Ethienne Reynecke suffered a stroke just over a year ago in August 2018.
As a fit professional rugby player in his 30s, it came as a shock.
Thanks to his young daughter, who found him in time, he was able to receive the medical care he needed in time and shares his story with Refilwe Moloto.
When my daughter woke me up I couldn't speak. I sounded like Zet, from the kids' TV show, and she said there's something wrong with you daddy.— Ethienne Reyneck, Former pro rugby player and stroke survivor
He was in a coma for a few days but survived.
He describes the signs to look out for and emphasises the need to always take care of one's health and diet.
A big thing for me was stress.— Ethienne Reyneck, Former pro rugby player and stroke survivor
He says he receives so many messages from people as young as 18 or 19 who have suffered strokes and reiterates that stress in the current lifestyle is at a much higher level.
It felt like something was not right and I had to sit down, and then I went to lie down.— Ethienne Reyneck, Former pro rugby player and stroke survivor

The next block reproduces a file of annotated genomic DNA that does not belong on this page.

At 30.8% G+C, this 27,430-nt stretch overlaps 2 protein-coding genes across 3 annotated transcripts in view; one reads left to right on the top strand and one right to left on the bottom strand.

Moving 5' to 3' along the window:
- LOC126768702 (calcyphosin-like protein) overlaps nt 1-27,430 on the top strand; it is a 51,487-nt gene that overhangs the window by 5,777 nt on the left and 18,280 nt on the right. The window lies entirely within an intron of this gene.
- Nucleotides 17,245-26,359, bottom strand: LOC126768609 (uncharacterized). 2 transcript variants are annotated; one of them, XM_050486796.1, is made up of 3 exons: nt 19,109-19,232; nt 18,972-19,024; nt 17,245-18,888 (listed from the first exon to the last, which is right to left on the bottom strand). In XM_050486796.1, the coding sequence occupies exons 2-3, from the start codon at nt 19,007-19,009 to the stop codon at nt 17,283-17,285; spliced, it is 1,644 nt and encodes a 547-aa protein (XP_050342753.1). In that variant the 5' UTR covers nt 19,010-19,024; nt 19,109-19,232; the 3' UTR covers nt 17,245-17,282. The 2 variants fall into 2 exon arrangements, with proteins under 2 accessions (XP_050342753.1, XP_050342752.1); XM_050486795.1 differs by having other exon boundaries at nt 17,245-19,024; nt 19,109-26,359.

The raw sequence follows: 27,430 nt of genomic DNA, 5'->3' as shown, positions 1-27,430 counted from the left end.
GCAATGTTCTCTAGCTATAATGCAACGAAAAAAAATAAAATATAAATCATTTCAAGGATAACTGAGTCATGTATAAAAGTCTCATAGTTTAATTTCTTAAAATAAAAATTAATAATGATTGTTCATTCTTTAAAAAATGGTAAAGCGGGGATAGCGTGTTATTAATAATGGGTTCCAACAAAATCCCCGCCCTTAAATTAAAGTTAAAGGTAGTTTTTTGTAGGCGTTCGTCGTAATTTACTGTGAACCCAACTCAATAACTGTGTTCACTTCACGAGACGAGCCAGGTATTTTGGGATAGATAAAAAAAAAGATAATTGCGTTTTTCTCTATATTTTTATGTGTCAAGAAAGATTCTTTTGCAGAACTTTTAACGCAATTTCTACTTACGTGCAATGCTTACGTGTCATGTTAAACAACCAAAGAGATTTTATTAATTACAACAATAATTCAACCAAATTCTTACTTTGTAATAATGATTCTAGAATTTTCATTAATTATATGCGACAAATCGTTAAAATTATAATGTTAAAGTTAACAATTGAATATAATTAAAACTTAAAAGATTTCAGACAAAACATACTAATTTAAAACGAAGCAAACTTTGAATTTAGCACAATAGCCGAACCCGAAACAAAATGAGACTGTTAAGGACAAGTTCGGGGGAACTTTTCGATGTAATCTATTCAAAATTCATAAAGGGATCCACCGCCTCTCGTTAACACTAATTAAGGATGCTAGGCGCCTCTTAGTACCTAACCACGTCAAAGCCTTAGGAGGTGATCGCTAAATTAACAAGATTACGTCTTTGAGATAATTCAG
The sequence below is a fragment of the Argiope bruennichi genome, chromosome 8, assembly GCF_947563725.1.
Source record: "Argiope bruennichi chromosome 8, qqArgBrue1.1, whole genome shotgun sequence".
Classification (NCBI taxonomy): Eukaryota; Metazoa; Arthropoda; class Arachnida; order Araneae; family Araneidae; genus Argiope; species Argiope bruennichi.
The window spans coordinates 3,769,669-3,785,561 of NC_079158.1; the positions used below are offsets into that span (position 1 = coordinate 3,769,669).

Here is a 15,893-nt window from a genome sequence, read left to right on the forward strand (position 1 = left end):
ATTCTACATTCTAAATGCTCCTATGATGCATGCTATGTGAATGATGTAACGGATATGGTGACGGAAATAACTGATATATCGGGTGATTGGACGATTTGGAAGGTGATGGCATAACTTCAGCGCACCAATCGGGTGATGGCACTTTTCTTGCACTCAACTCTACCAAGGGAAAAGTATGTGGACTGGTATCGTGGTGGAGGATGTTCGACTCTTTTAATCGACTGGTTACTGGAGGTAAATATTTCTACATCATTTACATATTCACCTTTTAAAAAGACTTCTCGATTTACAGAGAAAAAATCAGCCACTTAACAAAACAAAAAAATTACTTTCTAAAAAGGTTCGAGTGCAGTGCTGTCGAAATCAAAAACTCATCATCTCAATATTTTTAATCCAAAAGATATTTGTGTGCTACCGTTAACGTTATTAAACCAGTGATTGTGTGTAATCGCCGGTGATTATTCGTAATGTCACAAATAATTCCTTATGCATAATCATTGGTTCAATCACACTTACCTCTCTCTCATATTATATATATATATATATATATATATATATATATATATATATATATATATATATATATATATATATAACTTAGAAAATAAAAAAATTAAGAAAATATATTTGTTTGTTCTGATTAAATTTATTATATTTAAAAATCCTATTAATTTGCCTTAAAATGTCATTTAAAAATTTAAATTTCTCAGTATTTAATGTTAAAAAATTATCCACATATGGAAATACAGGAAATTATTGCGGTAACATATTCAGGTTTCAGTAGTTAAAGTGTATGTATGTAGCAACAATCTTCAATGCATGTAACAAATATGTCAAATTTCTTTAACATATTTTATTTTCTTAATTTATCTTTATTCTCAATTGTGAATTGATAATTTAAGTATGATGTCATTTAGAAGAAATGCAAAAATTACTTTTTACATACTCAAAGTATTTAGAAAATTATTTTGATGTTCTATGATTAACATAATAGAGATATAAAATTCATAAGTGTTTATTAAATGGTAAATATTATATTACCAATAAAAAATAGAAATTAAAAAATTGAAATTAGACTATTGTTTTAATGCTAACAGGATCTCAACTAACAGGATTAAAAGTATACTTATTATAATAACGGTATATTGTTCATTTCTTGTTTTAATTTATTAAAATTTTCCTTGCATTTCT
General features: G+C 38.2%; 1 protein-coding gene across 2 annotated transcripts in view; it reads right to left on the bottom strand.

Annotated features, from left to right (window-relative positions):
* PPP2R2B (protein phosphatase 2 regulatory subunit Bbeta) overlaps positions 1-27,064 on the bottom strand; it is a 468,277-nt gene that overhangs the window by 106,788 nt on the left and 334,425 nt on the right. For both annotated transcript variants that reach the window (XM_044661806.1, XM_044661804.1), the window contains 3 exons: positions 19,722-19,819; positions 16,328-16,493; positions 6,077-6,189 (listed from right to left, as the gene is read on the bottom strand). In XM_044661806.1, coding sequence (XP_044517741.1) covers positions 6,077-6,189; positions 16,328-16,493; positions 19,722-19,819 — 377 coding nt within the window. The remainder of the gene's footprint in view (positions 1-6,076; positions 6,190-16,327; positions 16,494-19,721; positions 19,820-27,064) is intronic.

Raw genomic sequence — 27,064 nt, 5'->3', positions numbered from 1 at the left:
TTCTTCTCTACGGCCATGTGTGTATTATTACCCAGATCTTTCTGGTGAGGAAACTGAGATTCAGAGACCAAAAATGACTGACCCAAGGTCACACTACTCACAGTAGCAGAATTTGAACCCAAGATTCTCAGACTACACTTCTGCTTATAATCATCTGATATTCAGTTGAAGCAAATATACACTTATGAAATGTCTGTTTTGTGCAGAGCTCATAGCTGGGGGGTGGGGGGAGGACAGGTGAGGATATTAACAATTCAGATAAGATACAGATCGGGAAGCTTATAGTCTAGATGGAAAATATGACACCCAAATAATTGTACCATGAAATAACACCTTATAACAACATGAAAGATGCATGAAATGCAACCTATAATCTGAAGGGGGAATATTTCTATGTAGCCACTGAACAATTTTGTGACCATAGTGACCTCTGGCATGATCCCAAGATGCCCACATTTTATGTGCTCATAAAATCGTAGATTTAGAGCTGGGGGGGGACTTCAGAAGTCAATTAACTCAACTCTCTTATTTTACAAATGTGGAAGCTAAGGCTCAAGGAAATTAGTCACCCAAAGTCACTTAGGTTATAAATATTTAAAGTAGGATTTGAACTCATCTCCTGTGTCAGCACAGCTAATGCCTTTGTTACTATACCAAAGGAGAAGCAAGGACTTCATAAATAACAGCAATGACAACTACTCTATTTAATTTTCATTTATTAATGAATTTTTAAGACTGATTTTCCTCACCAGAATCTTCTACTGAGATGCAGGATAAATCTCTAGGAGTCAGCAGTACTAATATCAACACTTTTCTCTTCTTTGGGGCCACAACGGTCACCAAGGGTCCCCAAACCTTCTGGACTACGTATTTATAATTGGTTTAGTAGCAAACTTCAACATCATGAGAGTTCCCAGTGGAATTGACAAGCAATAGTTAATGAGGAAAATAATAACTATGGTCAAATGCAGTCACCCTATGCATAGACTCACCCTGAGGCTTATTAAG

Remember to live a bit like it is your last day.— Ethienne Reyneck, Former pro rugby player and stroke survivor
If you suspect a stroke do the FAST test4:
Face: Smile and see if one side droops Arm: Raise both arms. Does one arm drift down? Speech: Repeat any sentence. Is there trouble speaking or understanding? Time: Time saved is brain function saved. A person loses 1.9 million neurons each minute in which stroke is left untreated. Every minute counts in accessing care.
Take a listen to Ethienne's story below:
This article first appeared on CapeTalk : Former Lions rugby player describes surviving a stroke and some of the signs